PFI projects could return to the public sector in a ‘unsatisfactory condition’

The complexity of managing the end of PFIs could cost public sector bodies could more time and resources as those contracts could return in a ‘unsatisfactory condition’, according to a new report by the National Audit Office (NA0).

The report, Managing PFI assets and service as contracts end, says public sector bodies risk underestimating the time, resources and complexity involved in managing the end of PFI contracts. It say with many contracts coming to an end from 2025, there is danger that important infrastructure could return to the public sector in an ‘unsatisfactory condition’ and services could be disrupted unless a more consistent and strategic approach is taken.

According to the NAO, there are currently over 700 PFI contracts in the UK and the bulk will start to expire from 2025. In October 2018, government announced it would no longer use PFI’s.  

Poor management of contract expiry can result in assets being returned to an authority in a worse condition thanagreed in the contracts. This can lead to extra costs for the authority to pay for repairs and maintenance. Although it is the responsibility of special purpose vehicles (SPV)- private finance companies set up to finance, build and operate PFI assets over the contract term- maintain the assets and report to the authority, the authority still needs to monitor assets during the contract. Around 55% of survey respondents recognise they need more knowledge of assets condition, says NAO.

NAO’s report draws on a survey of public sector authorities managing PFI contracts, who are largely local bodies such as local authorities or NHS trusts. The survey found that government does not take a strategic or consistent approach to managing PFI contracts as they end. This, says NAO, risks a poor outcome for the taxpayer from the expiry negotiations with the private sector.

The NAO has found that many PFI contracts contain contractual limitations over what information can be requested from the SPV. Around 35% of survey respondents said they had insufficient access rights to monitor the maintenance of assets, and there is evidence that PFI investors and sub-contractors are not cooperating with authorities to provide information, a fifth of authorities that asked for information said requests were ignored or denied.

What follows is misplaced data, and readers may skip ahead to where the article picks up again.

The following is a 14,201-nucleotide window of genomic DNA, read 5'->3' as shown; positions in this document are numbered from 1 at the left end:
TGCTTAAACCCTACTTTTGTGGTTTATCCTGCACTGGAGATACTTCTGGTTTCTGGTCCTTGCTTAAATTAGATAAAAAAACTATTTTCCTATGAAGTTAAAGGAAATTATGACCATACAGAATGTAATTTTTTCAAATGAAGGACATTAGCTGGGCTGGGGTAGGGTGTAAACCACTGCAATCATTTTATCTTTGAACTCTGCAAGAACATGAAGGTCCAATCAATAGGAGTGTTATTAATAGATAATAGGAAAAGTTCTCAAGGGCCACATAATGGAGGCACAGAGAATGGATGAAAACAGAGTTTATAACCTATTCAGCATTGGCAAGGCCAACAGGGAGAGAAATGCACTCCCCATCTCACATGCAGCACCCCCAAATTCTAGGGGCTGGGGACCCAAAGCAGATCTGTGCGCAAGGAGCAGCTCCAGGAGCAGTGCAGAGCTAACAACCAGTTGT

While authorities will want to ensure they receive assets in the best possible condition at contract expiry, says the report, PFI providers have an incentive to limit spending on maintenance and improvement work in the final years of contracts, as savings can be used to pay higher returns to investors. More than a third of respondents expect to have formal disputes, which can be costly for authorities. 

According to the NAO, early preparations, and a collaborative approach between public and private stakeholders, can help to ensure a successful exit from these contracts.

Gareth Davies, Head of NAO said: “With the bulk of PFI contracts expiring from 2025 onwards, there is still time for government to make changes that will help public sector bodies to exit from contracts successfully. If government does not provide strategic support and public bodies do not prepare sufficiently, there is a significant risk that vital infrastructure such as schools and hospitals will not be returned to the public sector in the right condition and taxpayers and service users will bear the brunt of additional costs and service disruption.”

The full report is available here:

Managing PFI assets and services as contracts end

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